Tennis star Naomi Osaka’s dramatic withdrawal from the French Open after a row with tournament authorities over post-match press duties has highlighted how a new generation of top athletes is challenging the power of the leagues they work for and advocating for social change.
In announcing her decision, the number-two ranked Osaka, who is the best paid female athlete in the world, revealed that she had been battling depression and said she was taking care of herself by avoiding questioning that amounted to “kicking a person when they were down”.
“The truth is that I have suffered long bouts of depression since the US Open in 2018 and I have had a really hard time coping with that,” Osaka posted on Twitter, adding that she would take a break from the sport for an unspecified period.
“So here in Paris I was already feeling vulnerable and anxious so I thought it was better to exercise self-care and skip the press conferences . . . I do feel like the rules are quite outdated in parts and I wanted to highlight that.”
The episode has reverberated around the sports world because it highlights a generational shift between athletes willing to comply with the long-established norms set by sports authorities, and younger players willing to engage in social activism and speak directly to fans on social media.
Many sports stars rallied behind Osaka. Stephen Curry, the US basketball star, voiced “major respect” for Osaka for “taking the high road when the powers that be don’t protect their own”. Tennis champion Serena Williams said she wished she could hug Osaka because she knew what it was like to struggle with the pressures of the game, while Billie Jean King, the women’s tennis pioneer, said she was “incredibly brave”.
The French Open and other “Grand Slam” tennis tournaments obligate players to take part in post-match press conferences, with the traditional media’s access to players being one of the primary ways organisers promote their events on television and in the press.
But some players have questioned the utility of such appearances. Osaka had been fined $15,000 for not appearing in front of the media after her first-round victory on Sunday and had been threatened with stiffer sanctions, including potentially being thrown out of the tournament.
In her initial statement on May 26 that she would not be doing interviews during the tournament, she did not disclose her mental health issues. It remains unclear if she informed the tournament of them before withdrawing.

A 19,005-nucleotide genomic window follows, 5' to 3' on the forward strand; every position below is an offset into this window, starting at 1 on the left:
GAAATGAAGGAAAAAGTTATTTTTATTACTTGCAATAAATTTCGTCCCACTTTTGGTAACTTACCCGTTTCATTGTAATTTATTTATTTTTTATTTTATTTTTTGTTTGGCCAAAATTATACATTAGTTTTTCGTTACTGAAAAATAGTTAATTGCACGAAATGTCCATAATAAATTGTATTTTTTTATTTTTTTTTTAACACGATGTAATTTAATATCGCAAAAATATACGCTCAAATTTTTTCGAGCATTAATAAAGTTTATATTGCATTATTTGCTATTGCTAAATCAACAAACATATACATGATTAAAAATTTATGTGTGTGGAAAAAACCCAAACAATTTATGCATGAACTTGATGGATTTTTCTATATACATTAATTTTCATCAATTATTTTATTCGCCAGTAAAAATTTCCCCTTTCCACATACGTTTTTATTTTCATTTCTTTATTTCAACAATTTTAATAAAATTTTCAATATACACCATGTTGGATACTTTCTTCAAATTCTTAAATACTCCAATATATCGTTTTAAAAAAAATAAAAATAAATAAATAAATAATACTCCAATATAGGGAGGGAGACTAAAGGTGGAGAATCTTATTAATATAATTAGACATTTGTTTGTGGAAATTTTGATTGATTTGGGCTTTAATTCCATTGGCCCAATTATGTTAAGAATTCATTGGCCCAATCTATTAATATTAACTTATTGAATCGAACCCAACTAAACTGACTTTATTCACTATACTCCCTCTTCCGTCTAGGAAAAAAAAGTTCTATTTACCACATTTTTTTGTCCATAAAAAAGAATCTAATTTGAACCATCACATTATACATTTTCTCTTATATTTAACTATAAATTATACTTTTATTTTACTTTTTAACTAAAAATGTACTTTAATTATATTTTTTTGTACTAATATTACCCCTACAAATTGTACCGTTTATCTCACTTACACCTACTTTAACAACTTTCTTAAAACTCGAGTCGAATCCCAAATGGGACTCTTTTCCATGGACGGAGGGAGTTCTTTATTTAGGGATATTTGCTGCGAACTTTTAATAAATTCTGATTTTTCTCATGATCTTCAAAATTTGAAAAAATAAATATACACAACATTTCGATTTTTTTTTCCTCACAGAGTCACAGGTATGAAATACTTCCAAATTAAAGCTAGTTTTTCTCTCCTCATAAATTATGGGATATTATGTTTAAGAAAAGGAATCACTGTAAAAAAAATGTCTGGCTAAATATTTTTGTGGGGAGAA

The four Grand Slam tournaments said in a joint statement four days later that they had tried “unsuccessfully to speak with [Osaka] to check on her wellbeing, understand the specifics of her issue and what might be done to address it on site”.
Shortly afterwards, the French Open posted a tweet praising players such as Spain’s Rafael Nadal and Coco Gauff of the US for attending press conferences, writing: “They understood the assignment.” It was later deleted.
Gilles Moretton, president of the French Tennis Federation, on Tuesday struck a more conciliatory note, saying: “First of all we are sorry and sad for Naomi Osaka. We wish her the best and the quickest possible recovery . . . and remain very committed to all athletes’ wellbeing.”
The new era of athlete activism took off in 2016 when National Football League player Colin Kaepernick took a knee during the US national anthem before games to protest against police brutality, for which he was in effect ostracised from the league.
The Black Lives Matter movement and the coronavirus pandemic have given players from the US National Basketball Association to England’s Premier League new urgency to advocate publicly on the issues they care about. That has led to a reckoning within sports governing bodies, who depend on top athletes’ star power to attract fans and drive business.
The 23-year-old Osaka, born to a Japanese mother and Haitian father in Japan and raised there and in the US, has been at the forefront of this shift. Last year she took the court at the US Open wearing masks emblazoned with the names of black victims of police brutality in the US, including Breonna Taylor.
Osaka, winner of four Grand Slam titles, is the world’s highest-paid female athlete, according to Forbes, earning $37m in 2020, mainly through corporate sponsors including Nike, All Nippon Airways and Nissan.
She had been expected to compete in the upcoming Tokyo Olympics, with organisers pinning their hopes on Osaka bringing glory to the host nation. It is now unclear when she will return to the court.
In Japan, where Osaka has a passionate fan base, her withdrawal from the French Open reached the country’s highest political echelons.
“We should calmly keep an eye on the situation for now [until she recovers],” said Katsunobu Kato, chief cabinet secretary.
Tim Crow, a sports marketing expert, suggested corporate sponsors had become increasingly uncomfortable with the post-match press conferences and their often adversarial tone.
“It’s part of the job . . . but like all these things, we’re in a world where people are starting to question these norms, and asking ‘is there a better way of doing these things?’” he said. “In the mental health issues that Naomi is talking about, it’s not in the athlete’s interest. We’re talking about sport here, it’s not curing cancer, it’s not life or death.”